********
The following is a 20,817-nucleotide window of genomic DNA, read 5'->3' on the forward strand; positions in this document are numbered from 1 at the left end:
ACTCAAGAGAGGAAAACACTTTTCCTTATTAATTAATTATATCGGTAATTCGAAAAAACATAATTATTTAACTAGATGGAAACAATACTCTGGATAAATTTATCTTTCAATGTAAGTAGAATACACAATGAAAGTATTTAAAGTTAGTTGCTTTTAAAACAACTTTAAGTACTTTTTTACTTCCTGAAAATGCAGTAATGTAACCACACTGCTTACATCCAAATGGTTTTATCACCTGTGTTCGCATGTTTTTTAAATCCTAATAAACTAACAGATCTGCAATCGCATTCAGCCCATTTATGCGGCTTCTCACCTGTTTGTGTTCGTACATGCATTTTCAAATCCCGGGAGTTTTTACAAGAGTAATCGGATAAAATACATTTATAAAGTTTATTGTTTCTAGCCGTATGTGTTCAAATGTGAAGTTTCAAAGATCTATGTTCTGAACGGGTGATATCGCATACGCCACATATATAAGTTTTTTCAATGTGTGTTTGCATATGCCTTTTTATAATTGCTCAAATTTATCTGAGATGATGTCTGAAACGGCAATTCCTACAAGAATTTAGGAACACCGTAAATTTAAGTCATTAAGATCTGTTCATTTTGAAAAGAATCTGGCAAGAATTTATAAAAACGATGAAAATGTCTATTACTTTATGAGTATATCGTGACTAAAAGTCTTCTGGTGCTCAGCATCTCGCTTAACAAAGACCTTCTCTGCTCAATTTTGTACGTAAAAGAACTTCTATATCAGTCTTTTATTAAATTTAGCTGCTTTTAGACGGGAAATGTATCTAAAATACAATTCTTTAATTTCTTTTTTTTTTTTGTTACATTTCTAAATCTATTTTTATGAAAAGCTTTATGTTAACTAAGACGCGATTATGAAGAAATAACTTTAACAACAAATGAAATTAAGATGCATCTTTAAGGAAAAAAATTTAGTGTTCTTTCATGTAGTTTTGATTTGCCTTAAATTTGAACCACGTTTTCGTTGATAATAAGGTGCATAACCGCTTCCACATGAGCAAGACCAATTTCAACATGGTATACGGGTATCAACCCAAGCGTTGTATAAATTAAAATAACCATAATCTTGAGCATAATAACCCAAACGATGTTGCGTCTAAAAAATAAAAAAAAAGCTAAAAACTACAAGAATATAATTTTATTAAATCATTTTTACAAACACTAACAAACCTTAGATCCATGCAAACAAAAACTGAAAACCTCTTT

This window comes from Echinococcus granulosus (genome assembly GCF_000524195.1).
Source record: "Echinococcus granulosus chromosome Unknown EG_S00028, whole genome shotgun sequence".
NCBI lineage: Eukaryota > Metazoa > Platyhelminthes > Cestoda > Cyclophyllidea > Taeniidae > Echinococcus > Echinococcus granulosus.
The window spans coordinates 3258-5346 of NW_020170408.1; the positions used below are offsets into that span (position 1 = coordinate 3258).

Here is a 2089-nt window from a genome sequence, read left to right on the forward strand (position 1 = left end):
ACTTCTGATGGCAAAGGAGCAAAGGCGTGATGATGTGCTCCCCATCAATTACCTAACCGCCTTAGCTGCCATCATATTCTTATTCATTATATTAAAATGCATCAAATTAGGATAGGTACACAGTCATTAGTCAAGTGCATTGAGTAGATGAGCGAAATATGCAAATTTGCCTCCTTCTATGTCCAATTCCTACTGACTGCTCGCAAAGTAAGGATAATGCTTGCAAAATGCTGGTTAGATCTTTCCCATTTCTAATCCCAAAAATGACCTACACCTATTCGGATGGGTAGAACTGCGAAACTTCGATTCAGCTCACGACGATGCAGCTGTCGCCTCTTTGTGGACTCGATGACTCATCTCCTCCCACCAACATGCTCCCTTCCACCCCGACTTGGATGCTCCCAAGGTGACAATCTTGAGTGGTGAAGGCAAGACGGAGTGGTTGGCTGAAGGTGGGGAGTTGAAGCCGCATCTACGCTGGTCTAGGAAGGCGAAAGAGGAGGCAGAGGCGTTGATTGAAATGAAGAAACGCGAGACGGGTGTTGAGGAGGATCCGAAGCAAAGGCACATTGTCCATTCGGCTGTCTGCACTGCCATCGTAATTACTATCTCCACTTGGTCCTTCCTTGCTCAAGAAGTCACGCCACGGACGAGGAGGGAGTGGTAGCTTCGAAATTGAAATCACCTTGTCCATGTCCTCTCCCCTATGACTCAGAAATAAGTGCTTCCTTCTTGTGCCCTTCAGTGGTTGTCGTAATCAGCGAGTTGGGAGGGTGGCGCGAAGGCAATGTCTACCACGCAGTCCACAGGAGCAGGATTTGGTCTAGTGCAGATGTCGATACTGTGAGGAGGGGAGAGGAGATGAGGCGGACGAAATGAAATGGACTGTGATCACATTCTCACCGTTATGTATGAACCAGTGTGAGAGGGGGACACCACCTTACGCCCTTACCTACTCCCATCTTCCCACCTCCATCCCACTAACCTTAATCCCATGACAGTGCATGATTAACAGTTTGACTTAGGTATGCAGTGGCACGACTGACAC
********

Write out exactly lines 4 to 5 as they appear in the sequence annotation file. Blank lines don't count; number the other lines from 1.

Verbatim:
Source record: "Echinococcus granulosus chromosome Unknown EG_S00028, whole genome shotgun sequence".
NCBI lineage: Eukaryota > Metazoa > Platyhelminthes > Cestoda > Cyclophyllidea > Taeniidae > Echinococcus > Echinococcus granulosus.